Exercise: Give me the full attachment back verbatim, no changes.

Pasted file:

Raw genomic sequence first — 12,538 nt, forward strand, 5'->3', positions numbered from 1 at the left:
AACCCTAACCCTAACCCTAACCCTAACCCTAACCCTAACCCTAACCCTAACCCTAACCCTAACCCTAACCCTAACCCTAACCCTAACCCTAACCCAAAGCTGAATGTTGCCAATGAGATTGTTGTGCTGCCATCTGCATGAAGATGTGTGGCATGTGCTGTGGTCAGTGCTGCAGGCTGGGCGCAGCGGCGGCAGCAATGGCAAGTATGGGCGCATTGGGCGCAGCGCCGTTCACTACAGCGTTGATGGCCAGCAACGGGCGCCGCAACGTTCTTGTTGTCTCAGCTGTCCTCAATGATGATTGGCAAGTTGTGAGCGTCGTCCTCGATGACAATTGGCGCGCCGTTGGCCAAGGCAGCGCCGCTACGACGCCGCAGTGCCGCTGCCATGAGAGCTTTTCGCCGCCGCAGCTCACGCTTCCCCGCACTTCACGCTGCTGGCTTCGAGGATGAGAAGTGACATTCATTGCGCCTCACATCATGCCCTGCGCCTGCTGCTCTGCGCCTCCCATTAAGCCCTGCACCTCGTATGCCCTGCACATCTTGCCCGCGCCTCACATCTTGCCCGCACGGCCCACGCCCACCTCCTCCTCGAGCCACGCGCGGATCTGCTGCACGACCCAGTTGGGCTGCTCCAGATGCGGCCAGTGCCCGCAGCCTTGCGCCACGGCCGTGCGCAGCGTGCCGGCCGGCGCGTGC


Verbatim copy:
Raw genomic sequence first — 12,538 nt, forward strand, 5'->3', positions numbered from 1 at the left:
AACCCTAACCCTAACCCTAACCCTAACCCTAACCCTAACCCTAACCCTAACCCTAACCCTAACCCTAACCCTAACCCTAACCCTAACCCTAACCCAAAGCTGAATGTTGCCAATGAGATTGTTGTGCTGCCATCTGCATGAAGATGTGTGGCATGTGCTGTGGTCAGTGCTGCAGGCTGGGCGCAGCGGCGGCAGCAATGGCAAGTATGGGCGCATTGGGCGCAGCGCCGTTCACTACAGCGTTGATGGCCAGCAACGGGCGCCGCAACGTTCTTGTTGTCTCAGCTGTCCTCAATGATGATTGGCAAGTTGTGAGCGTCGTCCTCGATGACAATTGGCGCGCCGTTGGCCAAGGCAGCGCCGCTACGACGCCGCAGTGCCGCTGCCATGAGAGCTTTTCGCCGCCGCAGCTCACGCTTCCCCGCACTTCACGCTGCTGGCTTCGAGGATGAGAAGTGACATTCATTGCGCCTCACATCATGCCCTGCGCCTGCTGCTCTGCGCCTCCCATTAAGCCCTGCACCTCGTATGCCCTGCACATCTTGCCCGCGCCTCACATCTTGCCCGCACGGCCCACGCCCACCTCCTCCTCGAGCCACGCGCGGATCTGCTGCACGACCCAGTTGGGCTGCTCCAGATGCGGCCAGTGCCCGCAGCCTTGCGCCACGGCCGTGCGCAGCGTGCCGGCCGGCGCGTGC